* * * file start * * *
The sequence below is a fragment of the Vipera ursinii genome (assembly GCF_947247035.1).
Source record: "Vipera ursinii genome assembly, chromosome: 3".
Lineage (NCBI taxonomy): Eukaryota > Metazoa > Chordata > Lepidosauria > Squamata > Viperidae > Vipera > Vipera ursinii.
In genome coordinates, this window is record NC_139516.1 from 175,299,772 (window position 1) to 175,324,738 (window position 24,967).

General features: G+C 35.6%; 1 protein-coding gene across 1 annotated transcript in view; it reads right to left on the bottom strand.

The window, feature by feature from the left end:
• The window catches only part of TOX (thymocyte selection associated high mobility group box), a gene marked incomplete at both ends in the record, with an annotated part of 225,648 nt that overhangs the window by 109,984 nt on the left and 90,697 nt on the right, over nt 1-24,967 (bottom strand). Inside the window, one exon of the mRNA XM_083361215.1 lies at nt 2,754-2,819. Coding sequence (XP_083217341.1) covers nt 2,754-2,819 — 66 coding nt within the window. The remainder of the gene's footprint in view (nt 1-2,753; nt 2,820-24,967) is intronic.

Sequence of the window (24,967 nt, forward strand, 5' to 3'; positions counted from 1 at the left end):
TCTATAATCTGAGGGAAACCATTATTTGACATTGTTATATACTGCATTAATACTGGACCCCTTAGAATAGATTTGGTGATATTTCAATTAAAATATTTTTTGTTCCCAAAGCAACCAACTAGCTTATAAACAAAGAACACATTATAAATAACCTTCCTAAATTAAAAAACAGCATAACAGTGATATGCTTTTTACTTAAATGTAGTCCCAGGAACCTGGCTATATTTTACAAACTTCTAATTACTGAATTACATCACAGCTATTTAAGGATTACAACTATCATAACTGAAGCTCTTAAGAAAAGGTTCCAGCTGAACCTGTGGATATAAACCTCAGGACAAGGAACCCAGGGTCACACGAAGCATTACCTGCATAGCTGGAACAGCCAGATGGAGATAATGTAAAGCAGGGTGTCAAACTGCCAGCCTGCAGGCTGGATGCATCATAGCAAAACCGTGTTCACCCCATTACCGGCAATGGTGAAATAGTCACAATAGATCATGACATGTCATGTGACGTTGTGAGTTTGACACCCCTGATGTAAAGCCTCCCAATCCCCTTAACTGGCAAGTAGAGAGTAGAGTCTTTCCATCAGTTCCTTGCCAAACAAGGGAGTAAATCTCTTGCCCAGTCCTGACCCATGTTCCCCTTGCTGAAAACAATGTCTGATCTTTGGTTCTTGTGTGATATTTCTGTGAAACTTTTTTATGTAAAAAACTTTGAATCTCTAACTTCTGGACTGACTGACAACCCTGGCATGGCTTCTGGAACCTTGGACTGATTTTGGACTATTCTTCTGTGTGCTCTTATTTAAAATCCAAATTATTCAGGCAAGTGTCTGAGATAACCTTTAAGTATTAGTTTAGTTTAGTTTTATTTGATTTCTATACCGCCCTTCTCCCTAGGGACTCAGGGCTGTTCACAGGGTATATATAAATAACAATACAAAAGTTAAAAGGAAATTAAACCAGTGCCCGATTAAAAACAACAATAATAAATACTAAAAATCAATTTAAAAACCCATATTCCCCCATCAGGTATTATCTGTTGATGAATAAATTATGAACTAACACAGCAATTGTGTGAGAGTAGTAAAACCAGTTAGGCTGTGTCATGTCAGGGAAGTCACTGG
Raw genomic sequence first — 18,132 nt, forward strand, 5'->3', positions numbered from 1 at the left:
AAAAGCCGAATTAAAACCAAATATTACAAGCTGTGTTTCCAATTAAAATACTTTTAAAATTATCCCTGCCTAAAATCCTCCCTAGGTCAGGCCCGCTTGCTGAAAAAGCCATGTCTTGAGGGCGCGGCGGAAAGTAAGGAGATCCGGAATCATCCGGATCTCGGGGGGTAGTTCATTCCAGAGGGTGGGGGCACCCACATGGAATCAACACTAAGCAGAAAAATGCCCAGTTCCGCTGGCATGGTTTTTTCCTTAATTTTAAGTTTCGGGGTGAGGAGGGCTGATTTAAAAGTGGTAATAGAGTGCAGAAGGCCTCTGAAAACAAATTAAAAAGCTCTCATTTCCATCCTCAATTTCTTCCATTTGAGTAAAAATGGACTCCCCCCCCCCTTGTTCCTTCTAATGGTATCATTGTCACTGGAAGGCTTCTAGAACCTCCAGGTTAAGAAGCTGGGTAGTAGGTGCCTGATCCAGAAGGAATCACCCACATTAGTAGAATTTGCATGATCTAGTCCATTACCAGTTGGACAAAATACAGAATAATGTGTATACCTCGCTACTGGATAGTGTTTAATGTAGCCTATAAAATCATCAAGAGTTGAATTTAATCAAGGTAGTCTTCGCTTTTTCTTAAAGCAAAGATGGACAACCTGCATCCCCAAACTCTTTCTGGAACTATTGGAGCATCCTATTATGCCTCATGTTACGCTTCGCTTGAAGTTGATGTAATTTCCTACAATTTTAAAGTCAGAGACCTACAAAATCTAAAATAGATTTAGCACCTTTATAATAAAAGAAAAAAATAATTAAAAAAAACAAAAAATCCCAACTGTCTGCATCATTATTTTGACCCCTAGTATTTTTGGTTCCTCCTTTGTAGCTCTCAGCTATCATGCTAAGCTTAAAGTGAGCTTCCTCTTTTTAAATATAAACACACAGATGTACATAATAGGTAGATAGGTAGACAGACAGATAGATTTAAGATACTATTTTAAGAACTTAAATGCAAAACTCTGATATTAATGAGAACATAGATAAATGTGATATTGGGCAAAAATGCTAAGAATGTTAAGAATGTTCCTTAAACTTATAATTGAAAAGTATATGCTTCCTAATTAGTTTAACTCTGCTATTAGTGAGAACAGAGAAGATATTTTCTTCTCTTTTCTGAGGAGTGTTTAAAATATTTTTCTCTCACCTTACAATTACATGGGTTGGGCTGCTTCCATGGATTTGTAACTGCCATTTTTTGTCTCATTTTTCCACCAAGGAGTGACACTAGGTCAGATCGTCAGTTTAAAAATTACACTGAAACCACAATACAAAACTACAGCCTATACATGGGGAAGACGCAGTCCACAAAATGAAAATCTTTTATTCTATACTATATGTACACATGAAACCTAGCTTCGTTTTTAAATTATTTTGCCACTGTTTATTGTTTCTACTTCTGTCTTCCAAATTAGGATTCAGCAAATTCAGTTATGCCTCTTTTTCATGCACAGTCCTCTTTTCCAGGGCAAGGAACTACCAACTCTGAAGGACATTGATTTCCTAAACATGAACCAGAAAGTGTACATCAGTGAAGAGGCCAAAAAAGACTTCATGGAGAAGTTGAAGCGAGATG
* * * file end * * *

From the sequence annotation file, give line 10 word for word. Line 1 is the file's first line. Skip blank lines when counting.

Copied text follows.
Raw genomic sequence first — 18,132 nt, forward strand, 5'->3', positions numbered from 1 at the left: